Taking A Closer Look At The Driver’s Vision Statement
March 1, 2009
The winter season can be really hard on a truck driver's eyes. The blowing defrost and heater fans in your cab can soon evaporate all the moisture from the surface of your eyes, giving you Dry Eye Syn...
The winter season can be really hard on a truck driver’s eyes. The blowing defrost and heater fans in your cab can soon evaporate all the moisture from the surface of your eyes, giving you Dry Eye Syndrome (DES).
A sign of Dry Eye Syndrome is that your eyes feel like they are burning, scratching or stinging. Or, they may feel strained or tired after reading or driving for just a short time. Probably, wearing contacts is also uncomfortable. Be aware, because DES can cause tiny abrasions on the surface of your eyes which may eventually lead to serious eye problems.
You get DES when your body doesn’t produce effective tears. When this happens, your eyes become irritated because they don’t have enough lubrication and they can’t wash away things that may harm the eyeball surface, like dust and foreign objects.
Ideally, for healthy, comfortable eyes and optimal vision, your body produces a thin film to coat the eye which is made up of three main layers.
The innermost layer is the thinnest and rests right against your eyeball. It is made up of mucus. The clear skin, conjunctiva, which lines the eye, creates this mucus. The mucus is then used to coat the conjunctiva, creating a slippery surface that allows the overlying watery layer to be evenly distributed over the eyeball.
The middle layer is the largest and the thickest. This layer covers the mucus layer and is actually just a very weak saltwater solution. The two tear glands that produce this watery layer are the main tear glands and the accessory tear glands.
This middle layer keeps the eye moist and comfortable, and also helps flush out irritants such as dust, debris, or foreign objects that may get into the eye. When these tear glands are not working efficiently the salt ratio increases in the tear solution.
When this happens, water is drawn from the eyeball surface itself, to balance the solution, which makes the eyeball surface too dry. Thus, DES occurs.
The outside layer is made up of a very thin layer of fats or oils which are produced by oil glands in the eyelids. The oil in this layer helps maintain the moisture on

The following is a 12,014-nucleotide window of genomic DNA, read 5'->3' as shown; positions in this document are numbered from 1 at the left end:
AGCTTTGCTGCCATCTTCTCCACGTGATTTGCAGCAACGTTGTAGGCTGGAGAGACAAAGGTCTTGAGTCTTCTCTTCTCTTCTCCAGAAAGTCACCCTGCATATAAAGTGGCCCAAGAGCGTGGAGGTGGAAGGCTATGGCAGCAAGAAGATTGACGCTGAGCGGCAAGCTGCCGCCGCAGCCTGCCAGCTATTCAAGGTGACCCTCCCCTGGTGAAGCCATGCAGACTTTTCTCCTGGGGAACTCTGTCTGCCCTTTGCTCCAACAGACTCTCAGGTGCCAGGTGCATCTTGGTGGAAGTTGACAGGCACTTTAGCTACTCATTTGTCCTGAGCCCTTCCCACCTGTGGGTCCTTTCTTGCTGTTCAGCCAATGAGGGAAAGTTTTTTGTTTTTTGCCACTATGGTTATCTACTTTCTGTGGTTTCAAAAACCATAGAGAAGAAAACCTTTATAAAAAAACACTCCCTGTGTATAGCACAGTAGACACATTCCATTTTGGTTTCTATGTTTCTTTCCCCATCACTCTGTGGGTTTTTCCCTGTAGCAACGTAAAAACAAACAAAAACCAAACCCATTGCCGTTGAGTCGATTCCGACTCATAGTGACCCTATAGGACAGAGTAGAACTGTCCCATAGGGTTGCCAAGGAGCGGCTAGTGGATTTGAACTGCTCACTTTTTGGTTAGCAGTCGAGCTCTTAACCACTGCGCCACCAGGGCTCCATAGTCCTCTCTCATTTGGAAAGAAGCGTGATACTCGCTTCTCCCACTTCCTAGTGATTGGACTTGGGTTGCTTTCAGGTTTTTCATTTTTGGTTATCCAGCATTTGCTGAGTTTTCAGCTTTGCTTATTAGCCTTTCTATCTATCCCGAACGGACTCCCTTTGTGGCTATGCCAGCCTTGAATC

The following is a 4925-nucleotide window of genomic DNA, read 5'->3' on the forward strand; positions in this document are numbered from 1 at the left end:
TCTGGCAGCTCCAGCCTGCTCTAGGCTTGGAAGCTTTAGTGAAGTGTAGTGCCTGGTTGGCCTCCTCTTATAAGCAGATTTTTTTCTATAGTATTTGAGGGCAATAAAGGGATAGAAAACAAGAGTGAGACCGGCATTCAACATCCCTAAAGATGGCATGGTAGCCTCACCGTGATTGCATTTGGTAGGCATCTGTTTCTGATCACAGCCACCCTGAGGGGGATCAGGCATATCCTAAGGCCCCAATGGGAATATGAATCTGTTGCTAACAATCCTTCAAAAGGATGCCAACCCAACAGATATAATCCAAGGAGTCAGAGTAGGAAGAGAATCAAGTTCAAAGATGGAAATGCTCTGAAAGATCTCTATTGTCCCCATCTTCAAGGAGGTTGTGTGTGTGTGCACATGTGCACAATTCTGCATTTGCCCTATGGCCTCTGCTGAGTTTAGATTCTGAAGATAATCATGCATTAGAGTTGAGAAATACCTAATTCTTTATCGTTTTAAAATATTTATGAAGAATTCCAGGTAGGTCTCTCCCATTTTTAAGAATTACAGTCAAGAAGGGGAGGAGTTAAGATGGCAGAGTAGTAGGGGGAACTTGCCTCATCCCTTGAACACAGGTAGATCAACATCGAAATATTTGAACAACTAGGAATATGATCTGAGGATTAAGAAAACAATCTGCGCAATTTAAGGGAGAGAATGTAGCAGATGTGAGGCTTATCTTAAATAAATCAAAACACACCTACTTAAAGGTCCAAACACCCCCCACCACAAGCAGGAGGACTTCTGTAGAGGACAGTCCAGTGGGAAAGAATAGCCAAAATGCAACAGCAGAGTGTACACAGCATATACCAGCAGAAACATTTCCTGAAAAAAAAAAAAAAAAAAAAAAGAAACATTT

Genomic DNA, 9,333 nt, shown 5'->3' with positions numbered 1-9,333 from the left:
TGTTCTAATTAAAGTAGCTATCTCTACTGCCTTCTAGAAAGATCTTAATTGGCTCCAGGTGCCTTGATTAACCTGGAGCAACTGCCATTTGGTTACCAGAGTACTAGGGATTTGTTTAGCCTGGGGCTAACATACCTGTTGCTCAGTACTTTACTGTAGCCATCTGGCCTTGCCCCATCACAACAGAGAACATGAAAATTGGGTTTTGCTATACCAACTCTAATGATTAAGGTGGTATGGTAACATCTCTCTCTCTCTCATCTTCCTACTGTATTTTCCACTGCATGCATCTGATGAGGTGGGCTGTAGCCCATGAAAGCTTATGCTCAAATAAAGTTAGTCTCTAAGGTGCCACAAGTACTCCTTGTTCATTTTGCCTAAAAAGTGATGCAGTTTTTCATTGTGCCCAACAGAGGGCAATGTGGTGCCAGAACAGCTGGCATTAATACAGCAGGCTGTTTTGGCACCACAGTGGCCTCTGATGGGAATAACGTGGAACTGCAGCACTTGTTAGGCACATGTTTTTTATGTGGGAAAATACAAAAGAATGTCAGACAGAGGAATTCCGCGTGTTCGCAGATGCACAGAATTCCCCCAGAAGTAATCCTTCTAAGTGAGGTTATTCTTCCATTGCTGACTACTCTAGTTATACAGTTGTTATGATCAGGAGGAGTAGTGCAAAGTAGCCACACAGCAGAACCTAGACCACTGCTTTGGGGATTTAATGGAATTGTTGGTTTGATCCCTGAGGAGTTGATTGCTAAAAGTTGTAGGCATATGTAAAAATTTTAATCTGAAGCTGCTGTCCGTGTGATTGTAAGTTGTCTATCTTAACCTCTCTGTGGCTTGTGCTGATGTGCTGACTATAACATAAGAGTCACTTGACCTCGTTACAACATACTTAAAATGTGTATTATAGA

the eyeball by not letting the watery layer under it evaporate. If the oil glands become blocked or if the oil is too thick, there may not be enough oil to cover the watery tear layer and prevent its evaporation. Occasionally, a bacterial infection of the eyelids or eyelashes can break down this layer of oil, too, allowing excessive amounts of the middle layer to disappear. Again, DES occurs.
DES is a common disorder, affecting over 14 million people in North America. As mentioned, the two basic ways that someone can get DES are because of decreased tear production or increased tear evaporation.
You may start making fewer tears if you take some medications, such as antihistamines, antidepressants, beta-blockers, and oral contraceptives. Additionally, too much water may evaporate from your eyeball surface when you use your eyes for reading, watching TV, or driving. At these times, you may not blink as often as you should.
Some other general causes of DES include: aging, diabetes, hormonal changes, lupus, long-term contact lens wear, a dry environment, sun exposure, smoking and smoke exposure, physical eye problems like drooping eyelids or bulging eyes, previous eye surgeries, certain viruses and exposure to blowing hot or cold air.
If your eyes are bothering you, take these steps to make yourself more comfortable: Stop smoking. Stay out of drafts. (My husband covers the truck vents that blow into his eyes if he is unable to redirect the airflow). Try artificial tears. They come in drops or ointment, but I recommend drops because ointment can cause blurry vision. Humidify the air, when possible.
Concentrate on blinking more frequently, especially when you are focused on doing a vision-oriented task. Use hot compresses and eyelid scrubs/massage. (The heat warms up the oil in the oil glands, making it flow more easily and the massaging action helps get the oil out of the glands).
As well, take the time to rest your eyes. (Close them for a few minutes while sipping your coffee at the truck stop).
If you’ve already tried the above steps for a while, but your eyes still: hurt; burn or itch; are red; are sensitive to light; tear excessively; have blurred vision; or feel dry, gritty, scratchy or filmy; have your condition diagnosed by an eye doctor.
Definitely get medical advice if you have having flaking, a discharge or a lesion on your eye or eyelid. These symptoms may lead to permanently damaged eyesight!
Everyone sees that good eyesight is fundamental for a truck-driving career. So, make caring for your eyes part of your own driver’s ‘Vision Statement.’
-Karen Bowen is a professional health and nutrition consultant and she can be reached by e-mail at firstname.lastname@example.org.
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